Noelle Witwer, '16
Cognitive Science major; Bluffton, Indiana.
"Ethical theory may have a difficult time keeping pace with the advancement of technology--yet it’s imperative to the human race that it does. One particular technological advancement--the development of artificial intelligence--brings with it essential and basic ethical concerns. Two of the most important of these concerns will be, firstly: ‘Are human beings somehow inherently ‘special’ in comparison to any animal or machine?’, and secondly: ‘To what extent is it ethical to supplement humans physically or mentally with AI technology?’".
"The first of these questions has been debated for centuries. According to Aristotle, humans earned their high ranking on the 'Great Chain of Being' due to their unique ability to reason. However, Aristotle probably never imagined that one day humans would be facing the possibility of creating machines with equal or greater reasoning capabilities than human beings. If such machines were created, we would be faced with two options: either we would need to come up with something else that makes human beings special, or we would have to accept intelligent machines as our equals or superiors. Most importantly, we would be faced with the issue of whether a mechanical consciousness is equal in value to a human life."
"A second ethical implication of the development of AI technology, one which is already relevant to our present-day culture is the question of whether or not it is ethical to supplement humans’ minds and bodies with technology. Bionic humans are not simply a concern for the distant future--in fact, they already exist. Every person with a cochlear implant or a prosthetic limb, every person with glasses or dentures, can be considered bionic. We have been enhancing our abilities with technology for centuries--at what point should we draw the line, if at all? Would it be ethical to supplement the human brain to give humans new abilities, like processing information more quickly or seeing in infrared? Would such a person still be considered human?"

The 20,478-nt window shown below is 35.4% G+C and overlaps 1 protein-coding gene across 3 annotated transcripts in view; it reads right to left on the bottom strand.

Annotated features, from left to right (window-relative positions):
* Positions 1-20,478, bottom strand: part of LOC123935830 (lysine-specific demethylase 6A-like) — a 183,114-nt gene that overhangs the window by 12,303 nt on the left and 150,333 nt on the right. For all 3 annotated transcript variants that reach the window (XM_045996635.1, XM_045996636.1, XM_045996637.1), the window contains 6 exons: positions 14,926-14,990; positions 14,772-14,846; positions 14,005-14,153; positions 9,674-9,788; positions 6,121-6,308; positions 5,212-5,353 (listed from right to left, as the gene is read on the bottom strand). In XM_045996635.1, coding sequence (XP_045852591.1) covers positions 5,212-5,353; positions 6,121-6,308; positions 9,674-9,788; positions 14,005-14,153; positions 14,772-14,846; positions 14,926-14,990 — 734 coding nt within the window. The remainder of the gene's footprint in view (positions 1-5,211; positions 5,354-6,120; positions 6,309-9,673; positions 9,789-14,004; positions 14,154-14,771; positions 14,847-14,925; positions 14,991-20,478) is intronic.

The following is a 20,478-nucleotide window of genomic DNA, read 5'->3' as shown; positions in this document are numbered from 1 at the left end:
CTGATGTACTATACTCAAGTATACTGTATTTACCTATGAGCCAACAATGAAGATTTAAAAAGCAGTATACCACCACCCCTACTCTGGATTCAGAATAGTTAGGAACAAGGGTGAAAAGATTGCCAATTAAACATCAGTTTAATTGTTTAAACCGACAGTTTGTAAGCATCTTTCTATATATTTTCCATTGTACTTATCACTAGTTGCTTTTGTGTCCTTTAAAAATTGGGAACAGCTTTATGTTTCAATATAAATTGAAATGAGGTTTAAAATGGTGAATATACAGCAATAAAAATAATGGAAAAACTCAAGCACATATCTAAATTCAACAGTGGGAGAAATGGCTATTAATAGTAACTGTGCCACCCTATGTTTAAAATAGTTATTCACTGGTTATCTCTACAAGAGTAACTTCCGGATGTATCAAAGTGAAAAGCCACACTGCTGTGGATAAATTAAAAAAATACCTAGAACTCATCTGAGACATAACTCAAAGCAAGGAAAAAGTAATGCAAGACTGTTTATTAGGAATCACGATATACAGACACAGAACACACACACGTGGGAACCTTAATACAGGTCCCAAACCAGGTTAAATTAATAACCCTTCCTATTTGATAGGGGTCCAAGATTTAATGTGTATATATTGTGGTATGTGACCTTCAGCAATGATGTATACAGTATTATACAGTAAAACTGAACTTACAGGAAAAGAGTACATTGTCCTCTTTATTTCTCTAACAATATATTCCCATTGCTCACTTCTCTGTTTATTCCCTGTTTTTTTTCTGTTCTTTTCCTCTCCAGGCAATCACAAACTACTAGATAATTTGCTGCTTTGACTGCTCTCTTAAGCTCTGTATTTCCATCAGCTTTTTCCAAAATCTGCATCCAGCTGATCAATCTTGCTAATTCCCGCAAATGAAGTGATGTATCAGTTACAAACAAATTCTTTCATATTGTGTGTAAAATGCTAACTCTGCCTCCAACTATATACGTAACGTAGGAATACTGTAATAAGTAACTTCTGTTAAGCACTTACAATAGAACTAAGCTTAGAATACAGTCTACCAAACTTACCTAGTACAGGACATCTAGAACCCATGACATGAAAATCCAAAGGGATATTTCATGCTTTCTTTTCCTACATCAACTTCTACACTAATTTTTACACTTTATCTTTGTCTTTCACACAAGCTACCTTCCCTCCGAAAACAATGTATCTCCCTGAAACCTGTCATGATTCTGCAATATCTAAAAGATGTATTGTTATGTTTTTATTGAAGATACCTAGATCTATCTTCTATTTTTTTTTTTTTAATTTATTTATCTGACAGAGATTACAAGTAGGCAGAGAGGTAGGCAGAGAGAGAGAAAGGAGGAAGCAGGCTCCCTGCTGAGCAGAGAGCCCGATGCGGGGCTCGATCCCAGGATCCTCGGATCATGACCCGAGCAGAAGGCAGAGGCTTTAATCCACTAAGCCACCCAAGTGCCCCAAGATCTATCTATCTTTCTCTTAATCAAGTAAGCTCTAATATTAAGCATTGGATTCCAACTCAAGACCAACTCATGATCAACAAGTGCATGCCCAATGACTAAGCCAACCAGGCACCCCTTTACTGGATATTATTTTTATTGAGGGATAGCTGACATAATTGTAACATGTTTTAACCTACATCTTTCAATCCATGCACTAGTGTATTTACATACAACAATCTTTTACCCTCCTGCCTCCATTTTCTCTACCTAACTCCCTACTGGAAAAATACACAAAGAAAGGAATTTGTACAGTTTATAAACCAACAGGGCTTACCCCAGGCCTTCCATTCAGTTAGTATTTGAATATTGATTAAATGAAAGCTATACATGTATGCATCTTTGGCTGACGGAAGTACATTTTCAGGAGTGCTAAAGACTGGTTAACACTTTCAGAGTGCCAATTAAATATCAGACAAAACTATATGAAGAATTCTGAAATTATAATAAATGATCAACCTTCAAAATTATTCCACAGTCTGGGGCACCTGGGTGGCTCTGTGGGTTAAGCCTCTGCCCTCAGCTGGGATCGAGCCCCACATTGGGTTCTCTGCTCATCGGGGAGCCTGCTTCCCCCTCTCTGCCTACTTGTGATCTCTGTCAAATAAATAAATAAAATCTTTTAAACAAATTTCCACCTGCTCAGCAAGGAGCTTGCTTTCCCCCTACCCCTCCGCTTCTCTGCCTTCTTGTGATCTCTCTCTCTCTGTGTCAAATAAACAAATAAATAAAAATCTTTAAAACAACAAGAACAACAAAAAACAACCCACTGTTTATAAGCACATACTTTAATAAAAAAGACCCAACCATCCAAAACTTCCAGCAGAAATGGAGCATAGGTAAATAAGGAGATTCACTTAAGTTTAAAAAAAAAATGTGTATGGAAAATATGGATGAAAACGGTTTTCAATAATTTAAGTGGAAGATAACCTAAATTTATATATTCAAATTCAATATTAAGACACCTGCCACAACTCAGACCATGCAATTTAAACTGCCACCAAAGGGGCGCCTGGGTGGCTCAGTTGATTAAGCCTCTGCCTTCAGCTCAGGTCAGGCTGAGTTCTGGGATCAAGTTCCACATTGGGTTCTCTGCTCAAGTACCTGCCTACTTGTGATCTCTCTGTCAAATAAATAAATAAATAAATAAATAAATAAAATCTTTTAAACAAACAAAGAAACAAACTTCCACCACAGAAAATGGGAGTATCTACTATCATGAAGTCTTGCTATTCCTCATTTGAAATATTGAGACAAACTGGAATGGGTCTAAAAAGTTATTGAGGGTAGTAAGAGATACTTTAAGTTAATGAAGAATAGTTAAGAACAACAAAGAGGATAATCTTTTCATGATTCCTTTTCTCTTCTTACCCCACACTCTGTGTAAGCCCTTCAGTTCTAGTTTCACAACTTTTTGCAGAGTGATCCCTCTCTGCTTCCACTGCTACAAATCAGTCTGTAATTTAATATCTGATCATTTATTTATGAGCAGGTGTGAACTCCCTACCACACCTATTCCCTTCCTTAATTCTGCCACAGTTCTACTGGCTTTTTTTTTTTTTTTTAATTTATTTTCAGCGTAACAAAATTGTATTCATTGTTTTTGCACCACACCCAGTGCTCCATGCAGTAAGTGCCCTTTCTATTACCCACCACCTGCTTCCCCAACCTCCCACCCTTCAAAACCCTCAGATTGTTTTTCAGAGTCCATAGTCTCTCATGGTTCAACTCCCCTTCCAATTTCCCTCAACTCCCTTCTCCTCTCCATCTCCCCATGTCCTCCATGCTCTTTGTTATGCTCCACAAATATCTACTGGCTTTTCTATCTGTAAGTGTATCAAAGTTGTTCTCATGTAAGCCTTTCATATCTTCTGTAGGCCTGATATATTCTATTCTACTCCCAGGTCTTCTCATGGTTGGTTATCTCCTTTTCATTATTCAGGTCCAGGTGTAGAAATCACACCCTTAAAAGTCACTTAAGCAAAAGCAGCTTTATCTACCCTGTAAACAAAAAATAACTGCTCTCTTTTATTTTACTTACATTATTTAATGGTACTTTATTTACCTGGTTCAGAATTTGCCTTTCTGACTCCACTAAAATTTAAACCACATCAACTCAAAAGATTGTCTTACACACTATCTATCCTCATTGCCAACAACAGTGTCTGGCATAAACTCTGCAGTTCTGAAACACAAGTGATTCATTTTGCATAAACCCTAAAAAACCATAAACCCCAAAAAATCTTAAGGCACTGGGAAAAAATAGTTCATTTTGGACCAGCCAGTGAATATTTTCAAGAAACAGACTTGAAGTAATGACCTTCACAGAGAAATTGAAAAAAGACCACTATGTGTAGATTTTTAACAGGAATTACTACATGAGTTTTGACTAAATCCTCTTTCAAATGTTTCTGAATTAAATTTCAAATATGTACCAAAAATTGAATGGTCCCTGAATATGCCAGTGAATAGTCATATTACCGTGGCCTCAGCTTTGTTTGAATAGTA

"Furthermore, where do we draw the line between repairing what human beings already naturally have, and giving humans new abilities? If we decide that it is unethical to give humans 'unnatural' abilities like seeing in infrared, is it still ethical to give a baby that was 'naturally' born deaf the ability to hear? This issue becomes particularly relevant when we consider potential life-prolonging technology. Although many people would jump at the chance to extend their youth and their lives by a couple hundred years, or achieve immortality, the question remains of whether a prolonged or eternal life is, in fact, ethical. Wouldn’t we be denying potential following generations their chance of existence if the world had a stagnant population of seven billion eternally living people?"
Noelle Witwer is a senior Cognitive Science major with an interest in medicine. She is a journalist for The DePauw, the biweekly student newspaper, and is involved in several volunteer organizations on campus such as the Nonfood Pantry and Adopt a Grandparent. After graduation, she plans to apply to medical school and to continue to explore the many intersections between medicine and ethics.